Lingering drought might prompt more farmers in the Dakotas to plant sunflowers this year.
The crop's extensive root system enables it to tolerate dry conditions better than many other crops. Longtime North Dakota sunflower grower Tim DeKrey, of Steele, says if dry conditions continue that will make the crop more inviting.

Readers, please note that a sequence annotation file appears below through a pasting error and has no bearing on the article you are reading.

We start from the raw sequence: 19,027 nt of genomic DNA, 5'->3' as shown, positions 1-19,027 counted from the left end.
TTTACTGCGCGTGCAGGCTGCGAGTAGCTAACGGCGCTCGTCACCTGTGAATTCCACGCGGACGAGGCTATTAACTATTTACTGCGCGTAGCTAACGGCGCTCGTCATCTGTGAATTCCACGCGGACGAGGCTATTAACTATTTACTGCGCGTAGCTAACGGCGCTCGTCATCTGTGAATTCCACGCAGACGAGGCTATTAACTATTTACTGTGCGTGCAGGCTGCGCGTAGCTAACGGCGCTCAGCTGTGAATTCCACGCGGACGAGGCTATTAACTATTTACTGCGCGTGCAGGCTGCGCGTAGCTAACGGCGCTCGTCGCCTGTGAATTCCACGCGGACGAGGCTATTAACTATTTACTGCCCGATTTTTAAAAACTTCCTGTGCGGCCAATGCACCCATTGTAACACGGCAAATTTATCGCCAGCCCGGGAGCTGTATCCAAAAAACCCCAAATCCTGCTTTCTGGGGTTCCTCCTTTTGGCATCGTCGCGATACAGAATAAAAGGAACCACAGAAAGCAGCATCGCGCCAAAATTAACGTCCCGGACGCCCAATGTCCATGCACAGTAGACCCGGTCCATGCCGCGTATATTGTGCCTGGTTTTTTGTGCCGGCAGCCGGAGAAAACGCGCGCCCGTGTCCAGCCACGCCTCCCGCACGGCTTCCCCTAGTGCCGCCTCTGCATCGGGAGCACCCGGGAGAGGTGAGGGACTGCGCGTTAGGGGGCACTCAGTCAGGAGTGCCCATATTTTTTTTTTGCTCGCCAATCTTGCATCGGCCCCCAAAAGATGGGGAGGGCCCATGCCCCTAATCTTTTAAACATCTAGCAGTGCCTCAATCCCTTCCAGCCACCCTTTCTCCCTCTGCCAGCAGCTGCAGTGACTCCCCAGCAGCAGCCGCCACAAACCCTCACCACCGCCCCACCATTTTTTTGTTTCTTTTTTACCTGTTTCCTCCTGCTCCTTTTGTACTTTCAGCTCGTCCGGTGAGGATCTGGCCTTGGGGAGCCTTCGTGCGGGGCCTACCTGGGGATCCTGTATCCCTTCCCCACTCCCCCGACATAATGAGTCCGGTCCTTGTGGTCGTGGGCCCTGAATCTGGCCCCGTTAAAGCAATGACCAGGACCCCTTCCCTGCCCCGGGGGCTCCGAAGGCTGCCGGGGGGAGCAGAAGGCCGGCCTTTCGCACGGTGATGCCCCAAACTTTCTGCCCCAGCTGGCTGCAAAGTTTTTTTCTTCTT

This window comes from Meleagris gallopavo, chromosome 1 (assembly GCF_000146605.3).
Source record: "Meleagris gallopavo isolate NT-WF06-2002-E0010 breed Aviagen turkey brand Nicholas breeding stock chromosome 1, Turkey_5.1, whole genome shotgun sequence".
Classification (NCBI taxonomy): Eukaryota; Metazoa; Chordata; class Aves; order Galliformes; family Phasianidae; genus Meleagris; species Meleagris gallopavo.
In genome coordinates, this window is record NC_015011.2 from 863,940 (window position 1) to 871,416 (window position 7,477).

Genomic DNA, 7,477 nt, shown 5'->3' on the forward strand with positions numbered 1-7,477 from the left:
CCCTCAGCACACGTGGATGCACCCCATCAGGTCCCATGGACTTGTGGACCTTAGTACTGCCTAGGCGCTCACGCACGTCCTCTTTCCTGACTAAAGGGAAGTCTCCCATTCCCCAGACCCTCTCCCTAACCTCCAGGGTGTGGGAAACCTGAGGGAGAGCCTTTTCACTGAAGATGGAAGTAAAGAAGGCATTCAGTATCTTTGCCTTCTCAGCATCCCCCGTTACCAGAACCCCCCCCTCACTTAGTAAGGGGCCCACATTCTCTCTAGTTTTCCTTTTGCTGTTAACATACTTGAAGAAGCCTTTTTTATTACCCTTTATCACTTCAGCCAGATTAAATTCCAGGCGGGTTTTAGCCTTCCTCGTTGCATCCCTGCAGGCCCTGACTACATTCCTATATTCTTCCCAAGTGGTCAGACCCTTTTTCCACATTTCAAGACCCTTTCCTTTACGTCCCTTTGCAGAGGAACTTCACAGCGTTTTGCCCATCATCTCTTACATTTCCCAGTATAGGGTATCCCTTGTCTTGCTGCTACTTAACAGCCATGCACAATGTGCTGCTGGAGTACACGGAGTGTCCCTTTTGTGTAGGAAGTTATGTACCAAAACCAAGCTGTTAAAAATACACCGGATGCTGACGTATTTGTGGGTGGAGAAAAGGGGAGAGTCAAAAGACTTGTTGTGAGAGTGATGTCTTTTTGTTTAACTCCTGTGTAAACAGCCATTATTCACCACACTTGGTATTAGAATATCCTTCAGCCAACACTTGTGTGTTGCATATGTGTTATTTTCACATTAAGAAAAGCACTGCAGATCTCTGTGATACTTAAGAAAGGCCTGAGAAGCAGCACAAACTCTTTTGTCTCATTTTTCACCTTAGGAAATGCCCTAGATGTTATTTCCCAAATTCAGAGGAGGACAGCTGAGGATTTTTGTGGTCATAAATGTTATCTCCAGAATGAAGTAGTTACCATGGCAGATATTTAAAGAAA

Record sunflower yields in North Dakota also are encouraging to farmers in the state that typically leads the nation in sunflower production. North Dakota lost that crown to South Dakota in 2011 because of extensive flooding, but gained it back last year.
South Dakota State University agronomy specialist Ruth Beck says sunflowers might gain acreage in that state this year because of the drought, but she says moisture conditions could change drastically by planting time.